18th Conference on Weather and Forecasting, 14th Conference on Numerical Weather Prediction, and Ninth Conference on Mesoscale Processes

Thursday, 2 August 2001
Can we predict the reduction in forecast error variance produced by targeted observations?
Sharanya J. Majumdar, Penn State Univ., University Park, PA; and C. H. Bishop, I. Szunyogh, and Z. Toth
Poster PDF (361.3 kB)
The Ensemble Transform Kalman Filter (ET KF) is currently used operationally at the National Centers for Environmental Prediction (NCEP) to identify deployments of aircraft-borne dropwindsondes that optimize the chance of significantly improving 1-3 day forecasts of winter storms over the continental United States. The ensemble-based technique predicts the variance of ``signals'' for each feasible deployment, where a signal represents the difference between two forecasts, initialized with and without the targeted observations. For linear forecast error evolution, the signal variance is equal to the reduction in forecast error variance, provided that observation and background error covariances are accurately specified and identical to those produced by the operational data assimilation scheme. However, model trajectories and background error covariances assumed by the ET KF are both imperfect and different from the imperfect error covariances used in NCEP's 3D-Var data assimilation scheme, and hence their signals are likely to differ.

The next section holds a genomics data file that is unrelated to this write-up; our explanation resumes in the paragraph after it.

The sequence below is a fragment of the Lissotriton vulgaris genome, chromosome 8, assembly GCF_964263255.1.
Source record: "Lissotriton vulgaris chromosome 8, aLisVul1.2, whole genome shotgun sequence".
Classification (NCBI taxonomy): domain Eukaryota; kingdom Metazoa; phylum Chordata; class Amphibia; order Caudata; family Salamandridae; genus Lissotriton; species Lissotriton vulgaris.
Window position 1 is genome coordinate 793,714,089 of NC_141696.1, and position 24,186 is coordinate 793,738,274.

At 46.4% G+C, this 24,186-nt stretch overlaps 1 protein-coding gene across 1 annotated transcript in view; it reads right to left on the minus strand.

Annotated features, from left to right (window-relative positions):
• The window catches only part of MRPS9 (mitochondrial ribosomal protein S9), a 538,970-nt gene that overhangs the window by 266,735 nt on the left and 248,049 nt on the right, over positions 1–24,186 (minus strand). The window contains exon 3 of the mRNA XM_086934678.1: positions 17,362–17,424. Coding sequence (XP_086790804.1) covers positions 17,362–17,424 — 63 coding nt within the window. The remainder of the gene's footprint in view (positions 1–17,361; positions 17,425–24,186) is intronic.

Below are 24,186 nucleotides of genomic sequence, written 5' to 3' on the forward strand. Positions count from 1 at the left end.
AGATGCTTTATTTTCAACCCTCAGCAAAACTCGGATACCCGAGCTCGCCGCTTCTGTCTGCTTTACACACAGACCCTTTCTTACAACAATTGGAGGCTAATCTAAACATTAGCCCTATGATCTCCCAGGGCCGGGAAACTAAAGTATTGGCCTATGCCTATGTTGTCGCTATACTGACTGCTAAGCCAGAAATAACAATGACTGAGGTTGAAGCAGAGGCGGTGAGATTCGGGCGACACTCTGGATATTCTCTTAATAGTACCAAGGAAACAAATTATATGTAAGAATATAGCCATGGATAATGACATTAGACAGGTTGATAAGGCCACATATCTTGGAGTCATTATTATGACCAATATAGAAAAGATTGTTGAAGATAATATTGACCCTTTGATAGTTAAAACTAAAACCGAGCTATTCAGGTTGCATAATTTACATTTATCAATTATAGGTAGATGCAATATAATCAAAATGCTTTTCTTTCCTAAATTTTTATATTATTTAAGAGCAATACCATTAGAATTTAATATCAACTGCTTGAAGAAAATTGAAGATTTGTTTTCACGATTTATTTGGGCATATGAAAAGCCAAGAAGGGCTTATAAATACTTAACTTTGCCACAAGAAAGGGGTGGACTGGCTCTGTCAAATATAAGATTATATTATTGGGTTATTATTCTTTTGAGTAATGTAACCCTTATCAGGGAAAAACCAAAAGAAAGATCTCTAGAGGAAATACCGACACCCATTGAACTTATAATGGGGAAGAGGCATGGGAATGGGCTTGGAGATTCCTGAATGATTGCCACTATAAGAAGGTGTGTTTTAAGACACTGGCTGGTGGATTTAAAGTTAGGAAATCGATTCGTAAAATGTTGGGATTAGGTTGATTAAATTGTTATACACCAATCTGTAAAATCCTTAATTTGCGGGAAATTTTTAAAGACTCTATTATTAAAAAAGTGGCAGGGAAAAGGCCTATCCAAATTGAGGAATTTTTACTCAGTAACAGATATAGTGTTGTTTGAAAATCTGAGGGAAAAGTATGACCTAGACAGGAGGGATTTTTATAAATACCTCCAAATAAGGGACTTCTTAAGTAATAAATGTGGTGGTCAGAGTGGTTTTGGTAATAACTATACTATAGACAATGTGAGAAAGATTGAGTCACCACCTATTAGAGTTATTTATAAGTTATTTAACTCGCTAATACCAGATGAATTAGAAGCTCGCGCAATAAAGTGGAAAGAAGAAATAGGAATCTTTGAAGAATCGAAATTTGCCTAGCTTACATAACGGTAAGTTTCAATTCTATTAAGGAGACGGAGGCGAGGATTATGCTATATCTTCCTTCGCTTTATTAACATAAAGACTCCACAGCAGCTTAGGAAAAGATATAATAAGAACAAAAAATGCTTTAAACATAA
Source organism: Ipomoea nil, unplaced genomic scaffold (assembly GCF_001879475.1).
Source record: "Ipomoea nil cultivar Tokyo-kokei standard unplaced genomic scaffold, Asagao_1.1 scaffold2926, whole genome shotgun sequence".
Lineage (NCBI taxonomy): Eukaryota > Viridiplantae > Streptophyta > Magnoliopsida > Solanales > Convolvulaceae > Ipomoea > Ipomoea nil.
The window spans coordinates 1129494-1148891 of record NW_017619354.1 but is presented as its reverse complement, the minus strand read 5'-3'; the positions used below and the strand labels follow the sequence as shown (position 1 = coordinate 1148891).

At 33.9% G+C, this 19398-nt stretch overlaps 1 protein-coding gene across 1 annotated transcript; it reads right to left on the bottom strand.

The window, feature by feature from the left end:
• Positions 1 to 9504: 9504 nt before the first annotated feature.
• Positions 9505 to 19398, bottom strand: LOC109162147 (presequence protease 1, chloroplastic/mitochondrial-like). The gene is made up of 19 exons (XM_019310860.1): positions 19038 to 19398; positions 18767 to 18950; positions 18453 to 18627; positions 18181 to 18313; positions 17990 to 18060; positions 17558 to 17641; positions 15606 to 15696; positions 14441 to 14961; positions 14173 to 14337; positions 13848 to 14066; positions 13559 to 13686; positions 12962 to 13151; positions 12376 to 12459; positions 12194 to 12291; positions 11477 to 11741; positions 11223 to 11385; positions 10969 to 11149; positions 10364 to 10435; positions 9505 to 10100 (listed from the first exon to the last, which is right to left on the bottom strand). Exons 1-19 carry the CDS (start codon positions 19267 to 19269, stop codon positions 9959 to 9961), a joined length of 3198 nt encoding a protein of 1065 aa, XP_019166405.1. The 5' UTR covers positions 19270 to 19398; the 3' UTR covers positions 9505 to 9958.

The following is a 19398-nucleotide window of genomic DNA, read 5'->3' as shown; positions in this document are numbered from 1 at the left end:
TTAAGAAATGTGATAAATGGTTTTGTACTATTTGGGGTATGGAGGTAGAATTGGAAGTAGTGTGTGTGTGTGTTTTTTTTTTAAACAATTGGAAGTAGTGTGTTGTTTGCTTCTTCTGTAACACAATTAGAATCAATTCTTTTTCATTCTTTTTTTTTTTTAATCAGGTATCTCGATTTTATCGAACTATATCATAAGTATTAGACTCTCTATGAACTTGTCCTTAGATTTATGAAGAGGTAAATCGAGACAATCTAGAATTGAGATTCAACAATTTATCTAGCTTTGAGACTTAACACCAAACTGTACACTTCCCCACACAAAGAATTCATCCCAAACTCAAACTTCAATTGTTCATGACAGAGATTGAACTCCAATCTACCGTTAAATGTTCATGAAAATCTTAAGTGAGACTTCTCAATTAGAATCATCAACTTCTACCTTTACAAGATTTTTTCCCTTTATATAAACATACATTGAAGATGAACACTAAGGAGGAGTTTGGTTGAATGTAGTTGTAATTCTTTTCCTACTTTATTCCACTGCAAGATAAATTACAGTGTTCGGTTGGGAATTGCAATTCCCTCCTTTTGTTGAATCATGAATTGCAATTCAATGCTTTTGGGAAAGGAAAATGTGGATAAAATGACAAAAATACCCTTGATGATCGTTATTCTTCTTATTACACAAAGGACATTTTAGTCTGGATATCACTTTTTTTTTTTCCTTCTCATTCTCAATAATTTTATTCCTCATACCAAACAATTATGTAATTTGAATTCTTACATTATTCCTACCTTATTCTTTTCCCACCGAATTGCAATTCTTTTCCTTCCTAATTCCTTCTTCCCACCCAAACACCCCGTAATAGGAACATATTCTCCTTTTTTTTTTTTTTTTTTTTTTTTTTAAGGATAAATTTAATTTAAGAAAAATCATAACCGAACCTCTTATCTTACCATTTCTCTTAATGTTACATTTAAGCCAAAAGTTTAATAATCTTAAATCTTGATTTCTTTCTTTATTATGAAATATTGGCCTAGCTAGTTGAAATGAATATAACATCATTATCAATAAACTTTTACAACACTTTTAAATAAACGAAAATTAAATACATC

In spite of these differences, we are able to establish a linear relationship of positive gradient between the ET KF signal variance and the sample variance of NCEP signal realizations at both the targeted analysis and forecast verification times, for 30 forecasts from the 2000 Winter Storm Reconnaissance Program. This relationship enables the NCEP signal variance to be predicted by the ET KF, via a statistical rescaling that corrects the ET KF's current over-prediction of signal variance magnitude. A monotonically increasing relationship is also found to exist between the NCEP signal variance and the reduction in NCEP forecast error variance. The ET KF signal variance predictions can be used to make quantitative estimates of the forecast error variance reducing effect of targeted observations. Potential benefits include (i) making rapid decisions on when and where to deploy targeted observations, (ii) warning operational data quality control schemes against the rejection of observational data if the signal variance is large, and (iii) estimating the likelihood of economic benefit due to any future deployment of observations.

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